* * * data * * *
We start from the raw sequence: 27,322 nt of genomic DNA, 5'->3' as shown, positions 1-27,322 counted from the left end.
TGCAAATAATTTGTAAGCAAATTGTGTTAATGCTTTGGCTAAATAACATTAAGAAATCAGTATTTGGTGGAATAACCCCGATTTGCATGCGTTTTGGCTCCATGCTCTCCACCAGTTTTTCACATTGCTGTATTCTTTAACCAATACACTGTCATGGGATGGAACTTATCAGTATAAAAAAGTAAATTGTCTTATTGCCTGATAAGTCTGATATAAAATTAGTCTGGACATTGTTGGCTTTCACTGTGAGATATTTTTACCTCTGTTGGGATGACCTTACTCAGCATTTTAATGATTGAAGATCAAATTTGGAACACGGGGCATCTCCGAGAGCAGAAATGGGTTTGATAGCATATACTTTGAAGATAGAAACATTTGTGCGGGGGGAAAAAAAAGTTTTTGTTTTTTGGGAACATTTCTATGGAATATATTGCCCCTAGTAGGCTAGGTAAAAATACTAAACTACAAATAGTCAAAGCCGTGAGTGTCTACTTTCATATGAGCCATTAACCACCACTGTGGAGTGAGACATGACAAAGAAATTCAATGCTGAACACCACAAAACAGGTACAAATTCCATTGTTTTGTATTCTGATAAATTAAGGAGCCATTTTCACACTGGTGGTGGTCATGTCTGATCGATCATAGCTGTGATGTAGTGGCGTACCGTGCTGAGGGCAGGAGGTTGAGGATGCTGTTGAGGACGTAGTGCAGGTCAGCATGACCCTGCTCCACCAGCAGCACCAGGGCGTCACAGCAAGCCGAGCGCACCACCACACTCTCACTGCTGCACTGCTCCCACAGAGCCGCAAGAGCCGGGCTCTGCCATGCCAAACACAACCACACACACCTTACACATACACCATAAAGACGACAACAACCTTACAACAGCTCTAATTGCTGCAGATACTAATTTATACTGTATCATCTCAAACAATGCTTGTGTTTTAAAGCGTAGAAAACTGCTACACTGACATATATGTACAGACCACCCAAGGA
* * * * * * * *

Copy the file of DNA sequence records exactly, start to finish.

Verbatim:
We start from the raw sequence: 27,322 nt of genomic DNA, 5'->3' as shown, positions 1-27,322 counted from the left end.
TGCAAATAATTTGTAAGCAAATTGTGTTAATGCTTTGGCTAAATAACATTAAGAAATCAGTATTTGGTGGAATAACCCCGATTTGCATGCGTTTTGGCTCCATGCTCTCCACCAGTTTTTCACATTGCTGTATTCTTTAACCAATACACTGTCATGGGATGGAACTTATCAGTATAAAAAAGTAAATTGTCTTATTGCCTGATAAGTCTGATATAAAATTAGTCTGGACATTGTTGGCTTTCACTGTGAGATATTTTTACCTCTGTTGGGATGACCTTACTCAGCATTTTAATGATTGAAGATCAAATTTGGAACACGGGGCATCTCCGAGAGCAGAAATGGGTTTGATAGCATATACTTTGAAGATAGAAACATTTGTGCGGGGGGAAAAAAAAGTTTTTGTTTTTTGGGAACATTTCTATGGAATATATTGCCCCTAGTAGGCTAGGTAAAAATACTAAACTACAAATAGTCAAAGCCGTGAGTGTCTACTTTCATATGAGCCATTAACCACCACTGTGGAGTGAGACATGACAAAGAAATTCAATGCTGAACACCACAAAACAGGTACAAATTCCATTGTTTTGTATTCTGATAAATTAAGGAGCCATTTTCACACTGGTGGTGGTCATGTCTGATCGATCATAGCTGTGATGTAGTGGCGTACCGTGCTGAGGGCAGGAGGTTGAGGATGCTGTTGAGGACGTAGTGCAGGTCAGCATGACCCTGCTCCACCAGCAGCACCAGGGCGTCACAGCAAGCCGAGCGCACCACCACACTCTCACTGCTGCACTGCTCCCACAGAGCCGCAAGAGCCGGGCTCTGCCATGCCAAACACAACCACACACACCTTACACATACACCATAAAGACGACAACAACCTTACAACAGCTCTAATTGCTGCAGATACTAATTTATACTGTATCATCTCAAACAATGCTTGTGTTTTAAAGCGTAGAAAACTGCTACACTGACATATATGTACAGACCACCCAAGGA